Instead, she smiled and said, “Wonderful. For some, acupuncture relaxes them into a near-stupor. For others, they experience miraculous bursts of energy.”

Oh. Well, to be honest, I could use an hour of acupuncture every day then, I thought rather ruefully.

That was three years ago.

acupuncture, needles in feet, And now I’m on David’s table with needles in my wrist and ankles, forehead and palms, and trying to relax. But I’m immersed with a sense of foreshadowing; somehow, I realize that I’ll not be the same after I leave his office.

I soon discover that acupuncture opens up more than our physical energy.

But that’s another story.

Thanks to Google Images.

 

93 thoughts on “Just Needling You

  1. It is miraculous and can’t wait to see what the ‘other story’ is after the visit to David. Acupuncture was the only treatment that helped after eight months of agony with my two slipped discs in my back. I hobbled into the room terrible pain, I walked out with an ache…many more sessions later and I was almost pain-free.I love the sound of your burst of energy after your first go!!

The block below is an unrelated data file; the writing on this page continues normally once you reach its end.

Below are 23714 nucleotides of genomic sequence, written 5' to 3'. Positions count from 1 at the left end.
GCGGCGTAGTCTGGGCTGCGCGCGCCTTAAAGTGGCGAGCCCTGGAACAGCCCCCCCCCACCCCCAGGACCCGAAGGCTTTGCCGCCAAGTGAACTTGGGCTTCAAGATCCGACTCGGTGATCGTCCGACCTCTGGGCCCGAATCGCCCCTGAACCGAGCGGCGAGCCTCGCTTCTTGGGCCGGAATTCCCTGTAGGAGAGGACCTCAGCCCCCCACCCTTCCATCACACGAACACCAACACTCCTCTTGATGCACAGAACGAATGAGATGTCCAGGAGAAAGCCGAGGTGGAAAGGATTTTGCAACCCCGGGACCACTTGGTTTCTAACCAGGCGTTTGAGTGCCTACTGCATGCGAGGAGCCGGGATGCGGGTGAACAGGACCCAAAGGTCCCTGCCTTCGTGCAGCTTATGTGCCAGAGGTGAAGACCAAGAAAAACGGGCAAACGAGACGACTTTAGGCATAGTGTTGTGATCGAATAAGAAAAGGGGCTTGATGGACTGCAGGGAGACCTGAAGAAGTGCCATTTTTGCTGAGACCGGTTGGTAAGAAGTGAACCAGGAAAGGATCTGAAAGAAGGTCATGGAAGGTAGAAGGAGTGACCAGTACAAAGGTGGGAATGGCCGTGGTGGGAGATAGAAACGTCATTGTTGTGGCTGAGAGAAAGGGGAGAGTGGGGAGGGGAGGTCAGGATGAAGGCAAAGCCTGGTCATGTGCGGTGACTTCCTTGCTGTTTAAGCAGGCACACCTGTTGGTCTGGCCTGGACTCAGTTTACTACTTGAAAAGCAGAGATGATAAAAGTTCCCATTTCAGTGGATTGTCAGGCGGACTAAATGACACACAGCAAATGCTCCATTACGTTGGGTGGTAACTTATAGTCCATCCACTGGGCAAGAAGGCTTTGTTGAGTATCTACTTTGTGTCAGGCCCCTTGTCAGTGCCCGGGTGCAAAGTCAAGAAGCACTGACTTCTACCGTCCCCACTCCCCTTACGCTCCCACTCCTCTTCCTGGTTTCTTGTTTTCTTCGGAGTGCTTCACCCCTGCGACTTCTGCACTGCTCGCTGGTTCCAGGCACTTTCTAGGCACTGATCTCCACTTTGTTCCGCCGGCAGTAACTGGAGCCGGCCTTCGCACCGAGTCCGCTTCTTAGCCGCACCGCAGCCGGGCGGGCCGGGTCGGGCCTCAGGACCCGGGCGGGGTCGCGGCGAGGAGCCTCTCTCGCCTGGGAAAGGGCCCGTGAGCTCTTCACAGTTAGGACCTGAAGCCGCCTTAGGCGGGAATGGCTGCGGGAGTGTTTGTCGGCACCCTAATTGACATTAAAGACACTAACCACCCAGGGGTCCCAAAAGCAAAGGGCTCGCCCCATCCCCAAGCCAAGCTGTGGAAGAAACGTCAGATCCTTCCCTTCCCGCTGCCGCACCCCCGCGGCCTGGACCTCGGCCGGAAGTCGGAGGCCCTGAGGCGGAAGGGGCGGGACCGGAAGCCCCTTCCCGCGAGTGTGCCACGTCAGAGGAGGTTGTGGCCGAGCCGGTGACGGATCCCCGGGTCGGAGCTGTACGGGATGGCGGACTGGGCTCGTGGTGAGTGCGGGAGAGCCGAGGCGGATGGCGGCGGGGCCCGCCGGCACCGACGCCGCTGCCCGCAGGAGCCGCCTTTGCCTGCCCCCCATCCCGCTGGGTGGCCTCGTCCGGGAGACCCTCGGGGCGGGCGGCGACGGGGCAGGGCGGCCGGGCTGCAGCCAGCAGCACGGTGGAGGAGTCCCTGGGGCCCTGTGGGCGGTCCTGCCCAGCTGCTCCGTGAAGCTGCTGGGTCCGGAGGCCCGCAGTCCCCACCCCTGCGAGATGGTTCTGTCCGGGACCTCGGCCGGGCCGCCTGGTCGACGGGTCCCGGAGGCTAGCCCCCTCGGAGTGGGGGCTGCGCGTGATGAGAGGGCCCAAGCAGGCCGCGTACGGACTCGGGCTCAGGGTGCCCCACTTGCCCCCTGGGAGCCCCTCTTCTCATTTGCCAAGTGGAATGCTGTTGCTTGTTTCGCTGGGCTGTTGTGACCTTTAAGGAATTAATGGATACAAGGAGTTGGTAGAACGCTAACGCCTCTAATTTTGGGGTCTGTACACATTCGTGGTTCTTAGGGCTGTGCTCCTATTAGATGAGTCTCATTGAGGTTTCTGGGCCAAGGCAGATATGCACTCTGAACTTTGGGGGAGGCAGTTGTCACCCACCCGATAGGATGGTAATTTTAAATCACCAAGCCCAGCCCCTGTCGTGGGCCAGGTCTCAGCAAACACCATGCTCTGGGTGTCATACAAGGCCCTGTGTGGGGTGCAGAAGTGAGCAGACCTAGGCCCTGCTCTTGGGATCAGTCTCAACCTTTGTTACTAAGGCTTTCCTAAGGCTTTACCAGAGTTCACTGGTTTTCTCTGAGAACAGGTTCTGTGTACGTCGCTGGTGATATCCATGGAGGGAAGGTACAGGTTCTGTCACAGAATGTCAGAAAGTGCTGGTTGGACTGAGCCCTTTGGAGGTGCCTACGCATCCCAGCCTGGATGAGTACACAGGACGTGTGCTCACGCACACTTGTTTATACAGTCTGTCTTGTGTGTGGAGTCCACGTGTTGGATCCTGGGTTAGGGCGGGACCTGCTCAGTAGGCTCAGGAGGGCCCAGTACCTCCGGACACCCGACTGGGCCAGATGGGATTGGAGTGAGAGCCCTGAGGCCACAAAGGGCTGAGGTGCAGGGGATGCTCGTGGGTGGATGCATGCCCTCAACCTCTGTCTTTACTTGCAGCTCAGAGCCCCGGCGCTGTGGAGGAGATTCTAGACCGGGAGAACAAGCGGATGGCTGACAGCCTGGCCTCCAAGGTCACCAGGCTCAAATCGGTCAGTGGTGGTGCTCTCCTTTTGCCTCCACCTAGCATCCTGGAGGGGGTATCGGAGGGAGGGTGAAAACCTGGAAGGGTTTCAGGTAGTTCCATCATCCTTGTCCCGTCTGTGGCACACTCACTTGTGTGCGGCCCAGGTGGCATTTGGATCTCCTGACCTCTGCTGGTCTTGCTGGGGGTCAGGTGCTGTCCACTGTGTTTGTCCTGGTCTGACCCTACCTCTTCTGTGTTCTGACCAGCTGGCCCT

• I’d heard how acupuncture can help with physical pain, and then studied up more regarding how it can open us up energetically also. I’m a believer! Thanks for sharing your experience with acupuncture.

  2. Acupuncture is great and can help many things other than pain. I’m glad you have something that will help. But a burst of energy? If I knew that would happen to me I’d find one in my town and make a bee line.

    I’ve had acupuncture in the past but no treatments since the man retired about 10 or 12 years ago. It made me feel more energetic and it helped me sleep a non-restless night.